BROWNSVILLE, Texas (AP) — Gunmen from Mexico's ruthless Zetas drug gang carried out a highway ambush that killed one U.S. federal agent and wounded another this week, a Texas congressman said Thursday.
Michael McCaul said Immigration and Customs Enforcement Special Agent Jaime Zapata, 32, was killed by members of the Zeta cartel after a group of 10 to 15 armed men in two vehicles forced Zapata's Chevy Suburban off a highway in San Luis Potosi state on Tuesday afternoon. ICE Agent Victor Avila was shot twice in the leg.
McCaul is chairman of the House Homeland Security Oversight and Investigations Subcommittee and was briefed on the attack by intelligence sources as part of his position. He said the agents, both of whom were assigned to Texas but on temporary assignment in Mexico, identified themselves as U.S. diplomats before being shot, "hoping they (the Zetas) would honor the long-standing tradition that they don't (target) U.S. law enforcement."
"This was a complete ambush," said the Texas Republican, who said investigators recovered least 90 bullet casings from the scene.
"This is a complete game changer," McCaul said. "They are changing the rules."
He said that while the motive for the attack remains unclear, one thing is certain: "There's no case of mistaken identity."
Authorities have said the agents were likely in the wrong place at the wrong time and that their SUV is of a kind coveted by drug cartels in the area.
San Luis Potosi borders two northern Mexican states where the Zetas and the rival Gulf Cartel have waged bloody battles over territory. Zapata and Avila were temporarily detailed to the ICE attache office in Mexico City and were driving from the northern city of Monterrey to the Mexican capital at the time of the attack.
Mexican authorities are investigating the shooting but have not announced any arrests.
"My sense is that we know, we probably have pretty good intelligence as to who was behind this," McCaul said. "That's what it appears to be."
U.S. Homeland Security Secretary Janet Napolitano and Attorney General Eric Holder have formed a joint task force led by the FBI to help Mexico find the killers.
Holder said Thursday that U.S. officials would look closely at the security situation in Mexico and make any changes warranted to ensure that U.S. personnel "have maximum protection."
The Mexican government does not allow U.S. law enforcement personnel operating in its territory to carry weapons. Holder said the U.S. government will examine whether American agents in Mexico need to carry guns or other safeguards need to be instituted in light of the shootings.
"We will look at this and we'll do . . . an analysis of what it is that we need to do to make sure that everybody is as safe down there as we can make them," he said.
McCaul said he wants to move more aggressively.
"We are helping them, they are not helping us," McCaul said. "If we are going to put our guys down there . . . to allow them not to be armed really puts them right in the bulls-eye and they are sitting targets."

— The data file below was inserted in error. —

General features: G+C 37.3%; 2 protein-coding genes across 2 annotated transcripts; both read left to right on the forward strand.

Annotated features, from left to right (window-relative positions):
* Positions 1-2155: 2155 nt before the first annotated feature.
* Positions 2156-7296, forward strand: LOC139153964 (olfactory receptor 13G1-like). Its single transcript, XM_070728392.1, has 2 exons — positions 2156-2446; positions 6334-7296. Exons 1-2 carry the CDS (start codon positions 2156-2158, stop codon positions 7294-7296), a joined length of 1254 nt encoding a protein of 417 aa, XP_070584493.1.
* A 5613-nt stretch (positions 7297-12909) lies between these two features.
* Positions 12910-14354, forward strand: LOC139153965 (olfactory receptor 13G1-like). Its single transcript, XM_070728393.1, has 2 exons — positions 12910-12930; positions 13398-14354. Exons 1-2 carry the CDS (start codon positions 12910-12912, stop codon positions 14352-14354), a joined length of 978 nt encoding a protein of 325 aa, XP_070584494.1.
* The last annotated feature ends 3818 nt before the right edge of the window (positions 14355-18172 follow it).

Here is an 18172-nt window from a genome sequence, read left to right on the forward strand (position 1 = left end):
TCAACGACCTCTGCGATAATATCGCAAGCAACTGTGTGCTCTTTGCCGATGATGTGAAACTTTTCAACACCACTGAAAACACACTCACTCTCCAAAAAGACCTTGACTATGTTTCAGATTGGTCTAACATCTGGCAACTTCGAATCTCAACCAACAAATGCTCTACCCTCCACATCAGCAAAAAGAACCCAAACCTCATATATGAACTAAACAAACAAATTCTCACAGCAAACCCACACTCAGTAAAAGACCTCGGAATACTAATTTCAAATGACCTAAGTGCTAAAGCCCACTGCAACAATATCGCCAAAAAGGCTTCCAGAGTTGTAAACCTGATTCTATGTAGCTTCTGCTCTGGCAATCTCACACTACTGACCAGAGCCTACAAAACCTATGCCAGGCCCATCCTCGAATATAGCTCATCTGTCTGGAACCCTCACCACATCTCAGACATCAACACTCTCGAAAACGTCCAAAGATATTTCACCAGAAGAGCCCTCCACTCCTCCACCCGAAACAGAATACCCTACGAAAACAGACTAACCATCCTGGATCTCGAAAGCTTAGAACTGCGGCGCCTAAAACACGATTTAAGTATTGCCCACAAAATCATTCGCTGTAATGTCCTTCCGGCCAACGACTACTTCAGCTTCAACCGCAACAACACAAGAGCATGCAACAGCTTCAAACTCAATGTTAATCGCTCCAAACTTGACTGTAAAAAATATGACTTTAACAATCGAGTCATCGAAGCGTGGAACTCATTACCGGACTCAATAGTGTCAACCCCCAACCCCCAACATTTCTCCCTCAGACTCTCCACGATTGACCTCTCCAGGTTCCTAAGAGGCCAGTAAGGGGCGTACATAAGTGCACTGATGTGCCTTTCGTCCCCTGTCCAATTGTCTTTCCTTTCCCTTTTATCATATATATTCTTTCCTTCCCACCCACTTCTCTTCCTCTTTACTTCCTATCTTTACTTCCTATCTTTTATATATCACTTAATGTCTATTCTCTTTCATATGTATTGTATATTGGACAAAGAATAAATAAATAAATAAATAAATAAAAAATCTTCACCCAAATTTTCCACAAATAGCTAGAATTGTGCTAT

McCaul also said he wants to schedule congressional hearings to examine the U.S. role in Mexico's ongoing drug war, which has killed more than 35,000 people since Mexican President Felipe Calderon launched an offensive against the country's drug gangs shortly after taking office in December 2006.
Avila serves on a unit to deter human trafficking and is based in El Paso, Texas.
Zapata, a native of Brownsville, had been based out of Laredo, Texas. He joined Homeland Security in 2006, served on the Human Smuggling and Trafficking Unit as well as the Border Enforcement Security Task Force. He also formerly was a member of the U.S. Border Patrol in Yuma, Ariz.
On Thursday, police and ICE officers barred access to Zapata's mother's home in this border city across the Rio Grande from Matamoros, Mexico, using cruisers, motorcycles and blue-and-white ICE truck to block access to a private road, which forked off a two-lane parkway lined with tall, thin palm trees and unassuming, one-story homes.
Brownsville police spokesman Eddie Garcia said the department doesn't usually provide such protection to the family of shooting victims but that it was appropriate given the circumstances.
The security is "for the privacy of the family. The family is not ready to come out yet and give interviews," Garcia said. He declined further, directing all queries to ICE. Funeral arrangements were being handled by the Buena Vista Funeral Home not far from the family home, but officials could not confirm when Zapata's remains would arrive.
The U.S. State Department has taken several measures over the past year to protect consulate employees and their families in Mexico, although attacks on Americans are rare. It has at times authorized the departure of relatives of U.S. government employees in northern Mexican cities.
In July, it temporarily closed the consulate in Ciudad Juarez, a city at the center of Mexico's drug cartel violence, after receiving unspecified threats. Earlier this month, the consulate in Guadalajara prohibited U.S. government officials from traveling after dark on the road to the airport because of cartel-related attacks in Mexico's second-largest city.
Caldwell reported from Washington.
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